Riding high on recent previous success, Matthew Lutton and David Greig once again collaborate to present an engrossing stage adaptation of Solaris – a classic sci-fi novel which deftly explores consciousness, desire and loneliness.
Stanisław Lem’s acclaimed novel – penned in 1961 when space travel was in its infancy – has been twice adapted for silver screen, with Andrei Tarkovsky (1972) aiming to bring reflective intellectual depth to the shallow science fiction genre, while Steven Soderbergh (2002) focused on the romantic narrative of wish-fulfilment. The intrigue at the core, regardless of the setting, is the fascinating exploration of the one thing that both sustains and terrifies us – the unknown. In transferring it to the stage, the focus is pointed at humanity’s destructive nature while analysing fear and loneliness – highlighting the juxtaposition of an instinctual yearning for connection paired with the emotional risk of allowing that contact.
Psychologist Kris Kelvin (Polly Frame) is sent to a research space station orbiting the mercurial planet Solaris, where mission communications have stopped. She arrives to evasive and troubled crew members Dr Sartorius (Jade Ogugua) and Dr Snow (Fode Simbo), with news that her mentor Gibarian (Hugo Weaving) has died.
Guided by Gibarian’s video diaries proclaiming the planet is sentient, Kris soon experiences the hypnotic pool of the planet’s ocean, as well as the trauma of analysing a planet which manifests personal past traumas in material form. When former lover Ray (Keegan Joyce) appears for Kris, she is torn between rigorous scientific investigation and uncontrolled emotional abandon.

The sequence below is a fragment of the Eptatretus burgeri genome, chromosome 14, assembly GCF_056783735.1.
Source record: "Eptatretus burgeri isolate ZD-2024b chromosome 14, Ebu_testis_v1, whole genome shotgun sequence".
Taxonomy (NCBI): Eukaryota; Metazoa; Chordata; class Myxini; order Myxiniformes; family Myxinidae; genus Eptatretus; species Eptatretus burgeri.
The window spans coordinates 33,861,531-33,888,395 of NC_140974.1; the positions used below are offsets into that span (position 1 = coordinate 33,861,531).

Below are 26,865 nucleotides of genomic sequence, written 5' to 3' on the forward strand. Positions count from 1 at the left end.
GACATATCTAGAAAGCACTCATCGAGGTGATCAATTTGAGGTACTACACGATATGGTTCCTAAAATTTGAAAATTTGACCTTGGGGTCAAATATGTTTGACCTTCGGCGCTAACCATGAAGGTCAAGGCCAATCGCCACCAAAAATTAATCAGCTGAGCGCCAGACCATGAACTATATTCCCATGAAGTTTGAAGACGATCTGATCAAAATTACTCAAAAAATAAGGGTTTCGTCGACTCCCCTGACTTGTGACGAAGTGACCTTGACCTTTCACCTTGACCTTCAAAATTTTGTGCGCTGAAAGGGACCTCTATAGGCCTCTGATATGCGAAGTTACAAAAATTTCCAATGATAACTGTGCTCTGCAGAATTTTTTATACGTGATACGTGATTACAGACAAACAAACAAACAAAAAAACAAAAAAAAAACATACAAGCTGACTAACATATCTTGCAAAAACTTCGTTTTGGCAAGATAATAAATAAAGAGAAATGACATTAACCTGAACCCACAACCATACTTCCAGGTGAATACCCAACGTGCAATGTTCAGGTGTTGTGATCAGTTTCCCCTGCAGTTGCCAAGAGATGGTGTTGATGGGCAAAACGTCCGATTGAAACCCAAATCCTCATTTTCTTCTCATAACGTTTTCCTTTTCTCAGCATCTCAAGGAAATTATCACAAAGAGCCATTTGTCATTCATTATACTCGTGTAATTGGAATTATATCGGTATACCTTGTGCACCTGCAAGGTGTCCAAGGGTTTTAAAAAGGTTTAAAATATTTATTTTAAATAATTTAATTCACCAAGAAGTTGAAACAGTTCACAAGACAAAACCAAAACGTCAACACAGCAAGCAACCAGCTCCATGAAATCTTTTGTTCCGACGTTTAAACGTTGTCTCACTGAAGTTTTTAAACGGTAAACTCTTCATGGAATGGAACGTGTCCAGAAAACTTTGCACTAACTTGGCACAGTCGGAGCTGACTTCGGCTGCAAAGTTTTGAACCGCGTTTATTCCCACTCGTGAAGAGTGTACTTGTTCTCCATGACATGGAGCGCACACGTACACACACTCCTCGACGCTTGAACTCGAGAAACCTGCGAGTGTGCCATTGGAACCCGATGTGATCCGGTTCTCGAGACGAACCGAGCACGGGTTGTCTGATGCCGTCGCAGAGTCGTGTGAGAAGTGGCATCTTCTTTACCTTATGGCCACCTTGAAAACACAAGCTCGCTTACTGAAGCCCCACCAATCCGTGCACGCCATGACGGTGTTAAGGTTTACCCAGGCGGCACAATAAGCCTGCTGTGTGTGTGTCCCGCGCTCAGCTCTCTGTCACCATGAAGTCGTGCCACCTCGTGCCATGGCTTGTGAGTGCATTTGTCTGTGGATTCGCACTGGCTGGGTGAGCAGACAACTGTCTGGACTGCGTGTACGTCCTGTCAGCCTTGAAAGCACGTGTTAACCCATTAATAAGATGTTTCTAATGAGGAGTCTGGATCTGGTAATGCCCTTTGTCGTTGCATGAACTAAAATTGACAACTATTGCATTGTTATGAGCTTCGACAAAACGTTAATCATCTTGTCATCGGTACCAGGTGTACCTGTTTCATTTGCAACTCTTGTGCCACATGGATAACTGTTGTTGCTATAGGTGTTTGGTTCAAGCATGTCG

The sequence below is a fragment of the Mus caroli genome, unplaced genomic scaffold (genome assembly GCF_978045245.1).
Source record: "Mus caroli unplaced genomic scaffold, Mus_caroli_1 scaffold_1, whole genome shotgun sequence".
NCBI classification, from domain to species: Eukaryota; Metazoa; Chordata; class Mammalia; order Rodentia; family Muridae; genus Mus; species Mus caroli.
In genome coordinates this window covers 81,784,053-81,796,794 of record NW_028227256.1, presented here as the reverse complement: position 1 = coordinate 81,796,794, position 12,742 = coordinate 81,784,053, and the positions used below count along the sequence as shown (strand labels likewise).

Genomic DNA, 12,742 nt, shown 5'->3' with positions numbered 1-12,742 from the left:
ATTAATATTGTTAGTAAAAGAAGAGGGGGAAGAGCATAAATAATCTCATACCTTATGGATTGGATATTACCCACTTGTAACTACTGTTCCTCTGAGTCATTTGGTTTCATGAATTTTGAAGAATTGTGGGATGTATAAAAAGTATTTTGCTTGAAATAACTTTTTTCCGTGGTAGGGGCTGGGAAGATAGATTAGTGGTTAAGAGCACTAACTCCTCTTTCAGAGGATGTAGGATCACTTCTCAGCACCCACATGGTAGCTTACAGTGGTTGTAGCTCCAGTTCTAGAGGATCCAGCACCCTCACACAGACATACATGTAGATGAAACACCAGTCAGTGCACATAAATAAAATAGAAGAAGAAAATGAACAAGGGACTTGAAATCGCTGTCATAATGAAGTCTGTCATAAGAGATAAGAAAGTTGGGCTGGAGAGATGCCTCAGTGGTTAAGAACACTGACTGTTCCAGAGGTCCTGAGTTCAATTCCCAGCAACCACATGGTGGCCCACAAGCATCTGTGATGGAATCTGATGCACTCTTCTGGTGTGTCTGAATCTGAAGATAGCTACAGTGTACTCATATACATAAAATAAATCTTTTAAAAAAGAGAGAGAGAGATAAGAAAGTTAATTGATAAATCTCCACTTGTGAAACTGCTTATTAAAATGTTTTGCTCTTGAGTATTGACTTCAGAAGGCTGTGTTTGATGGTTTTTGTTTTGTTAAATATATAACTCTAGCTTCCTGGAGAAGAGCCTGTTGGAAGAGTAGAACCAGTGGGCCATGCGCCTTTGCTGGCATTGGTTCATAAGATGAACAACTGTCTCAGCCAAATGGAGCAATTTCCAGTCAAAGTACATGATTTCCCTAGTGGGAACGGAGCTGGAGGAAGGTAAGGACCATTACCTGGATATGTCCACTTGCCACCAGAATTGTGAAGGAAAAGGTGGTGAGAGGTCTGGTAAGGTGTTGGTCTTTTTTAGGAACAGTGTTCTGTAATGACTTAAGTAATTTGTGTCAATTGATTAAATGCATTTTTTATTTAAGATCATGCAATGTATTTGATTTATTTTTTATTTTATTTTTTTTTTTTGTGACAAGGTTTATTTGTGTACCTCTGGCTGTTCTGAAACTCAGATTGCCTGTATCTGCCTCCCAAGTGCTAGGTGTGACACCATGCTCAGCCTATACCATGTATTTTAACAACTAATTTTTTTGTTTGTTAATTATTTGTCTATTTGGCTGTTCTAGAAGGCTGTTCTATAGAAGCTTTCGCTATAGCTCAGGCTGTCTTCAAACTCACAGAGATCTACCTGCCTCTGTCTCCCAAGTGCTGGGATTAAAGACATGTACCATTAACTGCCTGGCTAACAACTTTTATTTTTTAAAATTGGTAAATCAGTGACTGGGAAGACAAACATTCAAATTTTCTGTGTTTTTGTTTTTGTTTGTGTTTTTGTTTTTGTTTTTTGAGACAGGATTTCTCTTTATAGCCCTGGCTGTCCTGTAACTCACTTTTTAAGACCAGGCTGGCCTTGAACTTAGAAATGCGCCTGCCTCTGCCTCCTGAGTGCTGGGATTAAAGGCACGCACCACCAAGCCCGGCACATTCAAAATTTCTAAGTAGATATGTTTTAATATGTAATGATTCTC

The success at the core of this beautiful piece of live theatre is the deeply resonant and often witty story of four people confined in a space (in space), struggling with past and present ghosts. Sharp interjections and fast-paced changes maintain focus but also allow the story to unravel gradually, with time to absorb the details, and a deft sprinkling of humour ensures the portrayal fully realised characters that the audience happily invest in. Like Solaris itself, the set is a puzzle with Hyemi Shin’s sleek design allowing for seamless quick changes, masked by moving Polaroid snapshot screens accompanied by Jethro Woodward’s stark wave soundscape. It’s a perfect illusion unfolding before our eyes, which beats out the big screen any day.
The stark, sterile backdrop only heightens the focus on the emotional delivery from the talented cast, who truly become absorbed in their portrayal. Greig has acknowledged the outdated patriarchal voice of the original by making Kris female, voicing opinions on the objectified – and unknown – manifestation of male Ray, which doesn’t damage the exploration of yearning at the core and may just add a splash of intrigue to the unexpected.
While all are fantastic in their roles, a mention must go to Keegan Joyce whose entity is wholly innocent yet unsettling, with manic depressive mood swings progressing the unfolding questions, attachments and realisations at the heart of the story.
As these questions unfold onstage, the philosophical and psychological drama of the narrative for the audience reminds us that humans are complex, flawed creatures that are constantly evolving but still intrinsically driven by our instinct.